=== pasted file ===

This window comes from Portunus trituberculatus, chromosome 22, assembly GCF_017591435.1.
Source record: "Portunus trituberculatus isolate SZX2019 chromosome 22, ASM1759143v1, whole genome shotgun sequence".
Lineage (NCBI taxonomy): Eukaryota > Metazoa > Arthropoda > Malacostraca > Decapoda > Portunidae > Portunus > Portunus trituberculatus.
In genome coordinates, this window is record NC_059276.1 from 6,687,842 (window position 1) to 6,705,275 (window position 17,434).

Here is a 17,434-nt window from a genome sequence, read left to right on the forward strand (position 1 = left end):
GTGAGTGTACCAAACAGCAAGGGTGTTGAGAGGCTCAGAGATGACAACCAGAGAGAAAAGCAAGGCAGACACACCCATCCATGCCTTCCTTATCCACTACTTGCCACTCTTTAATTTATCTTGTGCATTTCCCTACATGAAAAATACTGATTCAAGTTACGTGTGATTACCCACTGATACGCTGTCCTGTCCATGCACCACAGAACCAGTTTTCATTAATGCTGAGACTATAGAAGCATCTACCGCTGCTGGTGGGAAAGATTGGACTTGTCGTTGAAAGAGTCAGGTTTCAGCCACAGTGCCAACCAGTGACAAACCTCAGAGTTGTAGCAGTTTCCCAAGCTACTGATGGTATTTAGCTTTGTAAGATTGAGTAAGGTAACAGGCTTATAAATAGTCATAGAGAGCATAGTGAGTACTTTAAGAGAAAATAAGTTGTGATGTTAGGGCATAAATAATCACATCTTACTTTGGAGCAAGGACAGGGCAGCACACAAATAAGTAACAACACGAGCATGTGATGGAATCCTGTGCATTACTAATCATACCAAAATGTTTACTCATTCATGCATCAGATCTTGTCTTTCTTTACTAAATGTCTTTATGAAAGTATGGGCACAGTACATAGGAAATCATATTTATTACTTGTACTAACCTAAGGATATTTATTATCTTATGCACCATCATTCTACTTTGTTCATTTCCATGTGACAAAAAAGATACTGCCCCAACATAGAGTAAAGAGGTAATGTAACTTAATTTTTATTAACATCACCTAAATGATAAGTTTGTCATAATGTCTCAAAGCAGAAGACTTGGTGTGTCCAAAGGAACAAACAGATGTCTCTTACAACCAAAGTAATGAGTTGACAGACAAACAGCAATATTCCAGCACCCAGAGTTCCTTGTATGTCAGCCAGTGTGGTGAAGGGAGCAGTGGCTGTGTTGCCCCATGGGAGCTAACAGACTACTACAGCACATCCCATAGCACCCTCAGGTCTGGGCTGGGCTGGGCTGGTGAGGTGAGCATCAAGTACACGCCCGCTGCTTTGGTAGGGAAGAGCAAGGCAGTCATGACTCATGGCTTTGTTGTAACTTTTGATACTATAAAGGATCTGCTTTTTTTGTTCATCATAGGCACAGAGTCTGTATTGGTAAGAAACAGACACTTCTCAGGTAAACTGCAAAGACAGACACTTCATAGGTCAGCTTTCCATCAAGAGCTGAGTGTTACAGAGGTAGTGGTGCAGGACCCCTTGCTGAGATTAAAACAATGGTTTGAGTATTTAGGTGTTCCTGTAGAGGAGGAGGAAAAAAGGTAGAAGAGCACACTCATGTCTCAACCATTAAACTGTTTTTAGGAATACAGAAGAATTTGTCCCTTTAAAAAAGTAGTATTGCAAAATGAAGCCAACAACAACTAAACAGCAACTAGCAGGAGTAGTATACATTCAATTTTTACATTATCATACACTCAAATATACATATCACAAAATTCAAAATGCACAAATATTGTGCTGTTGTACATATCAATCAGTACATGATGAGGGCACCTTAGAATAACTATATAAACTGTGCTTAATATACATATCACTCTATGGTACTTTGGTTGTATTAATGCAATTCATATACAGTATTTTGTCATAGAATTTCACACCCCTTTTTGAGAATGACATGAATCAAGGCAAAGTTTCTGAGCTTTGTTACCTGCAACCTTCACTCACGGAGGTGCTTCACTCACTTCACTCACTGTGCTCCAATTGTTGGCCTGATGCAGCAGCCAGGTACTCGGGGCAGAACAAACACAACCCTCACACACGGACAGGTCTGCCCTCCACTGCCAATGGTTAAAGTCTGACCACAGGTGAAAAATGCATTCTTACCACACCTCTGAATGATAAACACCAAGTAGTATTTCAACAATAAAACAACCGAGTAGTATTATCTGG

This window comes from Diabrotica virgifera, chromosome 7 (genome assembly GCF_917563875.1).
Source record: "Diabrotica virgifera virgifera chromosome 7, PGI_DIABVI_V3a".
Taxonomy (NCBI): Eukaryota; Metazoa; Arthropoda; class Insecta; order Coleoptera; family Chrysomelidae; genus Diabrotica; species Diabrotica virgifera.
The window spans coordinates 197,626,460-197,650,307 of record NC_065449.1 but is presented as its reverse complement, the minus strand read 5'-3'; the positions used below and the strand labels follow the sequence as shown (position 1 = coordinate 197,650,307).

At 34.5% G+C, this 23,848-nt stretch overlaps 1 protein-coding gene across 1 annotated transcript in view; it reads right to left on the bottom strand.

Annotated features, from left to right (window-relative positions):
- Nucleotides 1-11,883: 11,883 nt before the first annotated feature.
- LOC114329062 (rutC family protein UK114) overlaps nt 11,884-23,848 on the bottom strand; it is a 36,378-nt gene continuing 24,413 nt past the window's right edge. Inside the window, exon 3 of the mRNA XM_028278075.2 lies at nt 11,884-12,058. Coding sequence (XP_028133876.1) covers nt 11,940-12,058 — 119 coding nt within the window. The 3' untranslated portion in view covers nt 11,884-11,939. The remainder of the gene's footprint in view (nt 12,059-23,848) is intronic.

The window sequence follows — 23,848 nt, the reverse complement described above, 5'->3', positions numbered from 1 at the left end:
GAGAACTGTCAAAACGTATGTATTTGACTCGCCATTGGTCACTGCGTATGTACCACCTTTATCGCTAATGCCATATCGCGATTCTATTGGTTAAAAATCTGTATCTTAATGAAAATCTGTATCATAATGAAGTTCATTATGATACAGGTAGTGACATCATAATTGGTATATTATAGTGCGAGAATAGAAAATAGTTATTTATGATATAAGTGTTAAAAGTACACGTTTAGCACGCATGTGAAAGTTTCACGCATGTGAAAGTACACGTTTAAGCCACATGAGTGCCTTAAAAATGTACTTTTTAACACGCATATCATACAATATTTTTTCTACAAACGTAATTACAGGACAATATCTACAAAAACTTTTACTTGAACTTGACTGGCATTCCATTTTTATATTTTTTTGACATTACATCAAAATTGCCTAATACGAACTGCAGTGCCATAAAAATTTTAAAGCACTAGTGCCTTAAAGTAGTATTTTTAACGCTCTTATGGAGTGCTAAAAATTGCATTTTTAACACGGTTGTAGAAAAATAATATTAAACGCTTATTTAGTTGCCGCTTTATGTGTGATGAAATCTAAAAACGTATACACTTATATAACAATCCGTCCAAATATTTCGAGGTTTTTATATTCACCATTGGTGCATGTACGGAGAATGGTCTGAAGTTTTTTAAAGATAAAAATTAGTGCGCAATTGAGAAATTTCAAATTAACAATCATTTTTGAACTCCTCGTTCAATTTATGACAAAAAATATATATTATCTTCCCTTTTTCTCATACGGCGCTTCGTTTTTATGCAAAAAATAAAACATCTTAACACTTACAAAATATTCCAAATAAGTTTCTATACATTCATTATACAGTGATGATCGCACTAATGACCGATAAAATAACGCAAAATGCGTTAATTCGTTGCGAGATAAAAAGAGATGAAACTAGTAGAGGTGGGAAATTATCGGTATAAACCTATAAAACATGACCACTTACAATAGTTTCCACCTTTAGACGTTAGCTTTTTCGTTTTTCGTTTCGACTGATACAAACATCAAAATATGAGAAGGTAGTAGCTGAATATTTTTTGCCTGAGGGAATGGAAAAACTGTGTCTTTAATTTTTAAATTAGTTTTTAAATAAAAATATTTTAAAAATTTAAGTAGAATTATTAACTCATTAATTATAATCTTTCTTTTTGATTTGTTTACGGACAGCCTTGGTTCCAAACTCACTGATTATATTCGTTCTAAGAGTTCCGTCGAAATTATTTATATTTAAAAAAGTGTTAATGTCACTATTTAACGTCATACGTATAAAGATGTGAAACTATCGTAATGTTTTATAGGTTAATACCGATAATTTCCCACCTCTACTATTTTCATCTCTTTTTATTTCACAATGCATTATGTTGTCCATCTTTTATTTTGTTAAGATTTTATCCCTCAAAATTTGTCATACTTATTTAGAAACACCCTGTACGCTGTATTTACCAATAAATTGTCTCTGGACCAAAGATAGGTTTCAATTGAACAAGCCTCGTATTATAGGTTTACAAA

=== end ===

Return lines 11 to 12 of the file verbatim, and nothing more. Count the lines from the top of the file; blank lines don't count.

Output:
At 34.5% G+C, this 23,848-nt stretch overlaps 1 protein-coding gene across 1 annotated transcript in view; it reads right to left on the bottom strand.

Annotated features, from left to right (window-relative positions):